NFIP Flood Insurance Study UpdatesContact: Matt Occhipinti 616-204-1708
The Federal Emergency Management Agency (FEMA) is continuing its program to update the nation's Flood Insurance Studies (FIS) and floodplain maps. Most FIS are at least twenty years old and do not reflect changes in a community's land use. Additionally, more and better precipitation or stream flow data may be available to refine the estimated flood flow discharges, and improvements in engineering technology can improve the accuracy and reliability of flood flow discharges.
There are presently two FEMA programs in place to update studies and maps, Map Modernization and RiskMap:
The first program is called Map Modernization (commonly referred to as Map Mod). This program initiated the standard practice of preparing FIS in a county-wide format. Previously, FIS were prepared for individual communities, and the flood hazard area boundaries often did not align at common boundaries if the flood studies were performed by different firms at different times. The county-wide format ensures that flood hazard area boundaries match at corporate limits, and at borders with adjacent counties.
Another feature of Map Mod is the practice of preparing floodplain maps (officially known as Flood Insurance Rate Maps or FIRMs) in digital format (digital FIRMs or DFIRMs) so they can be viewed and downloaded from FEMA's website. Previously, paper copies of floodplain maps had to be purchased by mail order. FIRMs are also prepared over an aerial photo backdrop, often showing individual homes, making it much easier to interpret the location of structures (such as homes and businesses) relative to the flood hazard area boundary.
The Map Mod program began in the early 2000s and is nearing completion.
FEMA's newest floodplain mapping program is called Risk MAP, which stands for Risk Mapping, Assessment, and Planning. The RiskMAP program includes all the features and benefits of Map Mod, and adds several useful map products for non-regulatory purposes.
The additional maps include flood hazard maps for more likely flood events (such as the 10-percent annual chance flood, or "10-year flood") and inundation maps showing the maximum flood water depth during the 1-percent annual chance ("100-year") flood event.
These and other RiskMAP products are useful tools for Emergency Managers and are informative resources on the hazards of flood inundation for a community's residents and business owners.
Two other significant new benefits of the RiskMap program are the focus on Public Outreach and on flood hazard mitigation planning. From the beginning of a project, community leaders, residents, and business owners are encouraged to begin thinking of ways to minimize the risk of flooding, and FEMA will provide assistance in applying for grant funding for feasible mitigation projects.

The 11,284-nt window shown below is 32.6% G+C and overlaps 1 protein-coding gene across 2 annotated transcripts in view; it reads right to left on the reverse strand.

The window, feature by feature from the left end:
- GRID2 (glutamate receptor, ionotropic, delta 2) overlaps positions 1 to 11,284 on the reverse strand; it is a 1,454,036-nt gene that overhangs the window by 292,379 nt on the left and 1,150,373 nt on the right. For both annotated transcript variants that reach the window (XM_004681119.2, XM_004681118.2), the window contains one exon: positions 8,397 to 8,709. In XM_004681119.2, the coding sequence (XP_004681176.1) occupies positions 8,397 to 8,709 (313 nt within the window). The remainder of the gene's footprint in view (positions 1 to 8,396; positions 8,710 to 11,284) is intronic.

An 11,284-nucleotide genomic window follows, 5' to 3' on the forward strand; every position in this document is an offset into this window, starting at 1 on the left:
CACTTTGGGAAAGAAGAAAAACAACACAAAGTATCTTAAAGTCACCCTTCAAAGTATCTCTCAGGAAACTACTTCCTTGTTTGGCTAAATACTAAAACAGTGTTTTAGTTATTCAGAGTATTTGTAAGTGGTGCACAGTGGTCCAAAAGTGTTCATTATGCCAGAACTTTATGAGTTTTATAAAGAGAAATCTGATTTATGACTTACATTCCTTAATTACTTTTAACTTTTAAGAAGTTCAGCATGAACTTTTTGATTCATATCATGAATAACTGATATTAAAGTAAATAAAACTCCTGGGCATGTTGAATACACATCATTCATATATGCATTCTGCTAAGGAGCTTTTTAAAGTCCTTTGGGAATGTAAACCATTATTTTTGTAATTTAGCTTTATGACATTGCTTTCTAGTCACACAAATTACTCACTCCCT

Status of Michigan Countywide Studies
Click to see a map summarizing the status of FIS and DFIRM updates for Michigan counties. The status report includes both Map Mod and RiskMAP programs.
Counties described as "Effective" have a revised FIS and revised FIRMs now in effect (or will be become effective soon). The effective date of the revised study and maps is shown. Counties described as "Preliminary" have had a preliminary version of the updated study and maps sent to them for review and comment. The effective date of the study and maps varies, but is typically 12 to 24 months after the preliminary date. Counties described as "In progress" have not yet been issued preliminary products. Counties described as "Not Planned" are not included in the Map Mod or RiskMAP programs at this time. The status report will be updated periodically as warranted.
The DFIRMs and FISs for counties with preliminary and effective maps are available for viewing and purchase at FEMA's Map Service Center (https://msc.fema.gov/webapp/wcs/stores/servlet/FemaWelcomeView?storeId=10001&catalogId=10001&langId=-1).
The DEQ is actively participating with FEMA in these efforts through the Cooperating Technical Partners (CTP) Program. The DEQ is playing an integral role in the mapping program by performing studies, reviewing studies prepared by others, and overseeing the mapping effort in Michigan. You can read more about the status of FEMA's FIS update efforts at http://www.fema.gov/national-flood-insurance-program-flood-hazard-mapping.
What does this mean to my community?
FEMA distributes final FIS and FIRMs six months before the effective date. Once the communities within the county have received their final documents, each will need to consider formal adoption of the new maps to maintain their status as a participating community, or to become eligible to participate in the NFIP. The DEQ has developed model documents for communities to use for the adoption process. These documents and further discussion can be viewed and accessed on the NFIP Map Modernization Map Adoption page.